Attorney General Eric Holder spoke recently about the devastating issue the United States is facing with heroin addiction and deadly overdoses. He urges law enforcement officials and first responders to carry the anti-overdose drug Naloxone commonly known by the brand name Narcan. When administered, Narcan has the ability to reverse and opiate overdose and save lives. The drug has saved thousands of lives and is gaining more popularity by law enforcement agencies around the United States.
Holder went on to note that heroin overdoses have risen 45 percent from 2006 to 2010. Some states are feeling the epidemic harder than others. Vermont is one of the hardest hit states with twice as many residents suffering deadly overdoses in 2013 compared to 2012. The number of people seeking treatment in for opiate addiction has also risen 770 percent since 2000!
“When confronting the problem of substance abuse, it makes sense to focus attention on the most dangerous types of drugs. And right now, few substances are more lethal than prescription opiates and heroin,” said Holder. “It’s clear that opiate addiction is an urgent — and growing — public health crisis. And that’s why Justice Department officials, including the DEA, and other key federal, state, and local leaders, are fighting back aggressively.”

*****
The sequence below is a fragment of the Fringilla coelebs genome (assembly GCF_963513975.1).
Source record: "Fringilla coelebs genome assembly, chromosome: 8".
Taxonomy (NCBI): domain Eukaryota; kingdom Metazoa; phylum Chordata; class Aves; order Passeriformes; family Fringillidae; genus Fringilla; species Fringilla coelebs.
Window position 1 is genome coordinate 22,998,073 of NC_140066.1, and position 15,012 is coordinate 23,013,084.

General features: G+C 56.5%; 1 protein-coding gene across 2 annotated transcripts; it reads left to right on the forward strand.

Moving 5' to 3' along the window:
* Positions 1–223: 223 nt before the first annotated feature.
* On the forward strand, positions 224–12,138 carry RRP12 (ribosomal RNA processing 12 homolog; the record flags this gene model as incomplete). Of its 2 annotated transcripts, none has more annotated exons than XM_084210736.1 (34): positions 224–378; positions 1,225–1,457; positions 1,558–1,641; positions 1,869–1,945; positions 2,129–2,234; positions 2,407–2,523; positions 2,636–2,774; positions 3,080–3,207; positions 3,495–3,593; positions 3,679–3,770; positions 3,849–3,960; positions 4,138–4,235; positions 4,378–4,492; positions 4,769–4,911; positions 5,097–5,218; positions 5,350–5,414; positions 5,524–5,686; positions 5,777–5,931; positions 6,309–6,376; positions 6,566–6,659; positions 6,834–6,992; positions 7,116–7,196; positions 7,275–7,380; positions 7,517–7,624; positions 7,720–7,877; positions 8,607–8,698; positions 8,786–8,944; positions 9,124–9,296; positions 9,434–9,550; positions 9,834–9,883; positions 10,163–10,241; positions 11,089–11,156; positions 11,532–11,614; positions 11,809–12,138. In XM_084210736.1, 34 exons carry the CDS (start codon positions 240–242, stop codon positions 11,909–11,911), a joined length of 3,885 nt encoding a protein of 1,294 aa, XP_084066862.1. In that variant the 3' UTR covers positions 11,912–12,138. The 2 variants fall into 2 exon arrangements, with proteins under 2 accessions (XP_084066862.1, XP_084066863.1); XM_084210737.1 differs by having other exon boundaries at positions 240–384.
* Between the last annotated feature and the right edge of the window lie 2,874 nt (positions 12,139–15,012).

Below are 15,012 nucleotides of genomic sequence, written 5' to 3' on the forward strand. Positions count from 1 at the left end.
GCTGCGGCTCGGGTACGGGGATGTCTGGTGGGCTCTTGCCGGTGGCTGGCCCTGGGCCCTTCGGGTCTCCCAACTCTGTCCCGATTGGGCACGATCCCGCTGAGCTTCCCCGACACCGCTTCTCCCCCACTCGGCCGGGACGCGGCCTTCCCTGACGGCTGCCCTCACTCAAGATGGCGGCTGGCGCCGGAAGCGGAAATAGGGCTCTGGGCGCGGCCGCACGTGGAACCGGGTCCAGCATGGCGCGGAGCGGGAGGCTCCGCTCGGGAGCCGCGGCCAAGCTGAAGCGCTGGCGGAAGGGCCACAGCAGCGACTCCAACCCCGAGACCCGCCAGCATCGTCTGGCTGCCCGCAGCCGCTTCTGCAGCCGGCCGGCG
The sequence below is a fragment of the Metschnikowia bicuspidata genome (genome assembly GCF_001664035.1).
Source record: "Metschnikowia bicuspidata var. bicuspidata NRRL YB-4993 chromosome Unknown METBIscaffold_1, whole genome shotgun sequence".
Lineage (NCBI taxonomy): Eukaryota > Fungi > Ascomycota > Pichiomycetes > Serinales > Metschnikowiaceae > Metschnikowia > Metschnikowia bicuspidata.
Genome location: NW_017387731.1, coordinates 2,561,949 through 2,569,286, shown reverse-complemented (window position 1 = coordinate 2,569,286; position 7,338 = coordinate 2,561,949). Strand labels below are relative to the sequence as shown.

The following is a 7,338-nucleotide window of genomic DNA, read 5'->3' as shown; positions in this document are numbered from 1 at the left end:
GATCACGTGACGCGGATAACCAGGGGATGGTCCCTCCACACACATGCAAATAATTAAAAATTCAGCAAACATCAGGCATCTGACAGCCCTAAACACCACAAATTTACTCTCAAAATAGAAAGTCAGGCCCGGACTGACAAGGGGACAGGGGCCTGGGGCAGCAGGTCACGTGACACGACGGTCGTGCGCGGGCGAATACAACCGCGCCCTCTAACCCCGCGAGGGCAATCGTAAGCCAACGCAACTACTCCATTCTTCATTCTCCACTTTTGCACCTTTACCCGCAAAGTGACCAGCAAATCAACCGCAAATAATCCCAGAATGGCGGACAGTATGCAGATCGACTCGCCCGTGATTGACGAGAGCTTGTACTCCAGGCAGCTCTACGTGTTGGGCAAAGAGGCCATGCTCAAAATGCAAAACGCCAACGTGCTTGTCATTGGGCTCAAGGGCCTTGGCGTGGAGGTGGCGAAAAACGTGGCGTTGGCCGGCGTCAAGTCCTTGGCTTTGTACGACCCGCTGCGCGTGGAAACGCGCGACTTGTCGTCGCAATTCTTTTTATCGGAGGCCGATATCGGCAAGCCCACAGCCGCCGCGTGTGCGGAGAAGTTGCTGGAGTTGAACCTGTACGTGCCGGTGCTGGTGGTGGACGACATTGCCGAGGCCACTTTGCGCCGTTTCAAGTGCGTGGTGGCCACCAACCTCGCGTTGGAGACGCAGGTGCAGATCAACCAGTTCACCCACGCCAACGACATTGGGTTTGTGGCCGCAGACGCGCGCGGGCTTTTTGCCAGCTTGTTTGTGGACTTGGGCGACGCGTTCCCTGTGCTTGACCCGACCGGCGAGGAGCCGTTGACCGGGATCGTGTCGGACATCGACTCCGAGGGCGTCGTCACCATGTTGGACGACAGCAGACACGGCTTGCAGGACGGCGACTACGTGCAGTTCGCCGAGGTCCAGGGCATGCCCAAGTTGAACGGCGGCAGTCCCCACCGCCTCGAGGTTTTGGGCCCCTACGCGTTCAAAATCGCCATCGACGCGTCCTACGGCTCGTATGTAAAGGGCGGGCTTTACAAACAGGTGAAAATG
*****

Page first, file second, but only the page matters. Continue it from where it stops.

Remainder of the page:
Many health advocates are pushing for all states to pass laws for first responders to carry the drug Narcan. Narcan has been used in hospital emergency rooms for decades but is now wanted on the front lines. It only makes sense to have the drug readily available at the earliest possible time to reverse these opiate overdoses. White House officials are pushing for states to follow suit and pass their own Naloxone laws plus Good Samaritan laws to go along with it. Good Samaritan laws ensure criminal protection for those individuals who report an overdose in progress. Many addicts die because the people they are using with are afraid of being prosecuted and do not call 911. The addition of Good Samaritan laws and the use of Naloxone by first responders should be a no brainer for all states to follow.
I have personally debated with people who are opposed of the use of Narcan by first responders or family members who have a known at-risk addict living with them. Their argument is that if this drug is available to reverse overdoses, then the addicts will use more. They will have the comfort of knowing this drug will bring them back if they happen to overdose. This idea is absolutely absurd to me. It seems that if you have never been affected by someone with an opiate addiction, you are more likely to oppose it. I just can not understand why we wouldn't try to save someone's life if we have the medication to do so. We pump stomachs of those who consume too much alcohol, should we stop doing that too? Hopefully laws will be passed so that Narcan can be available to everyone in need.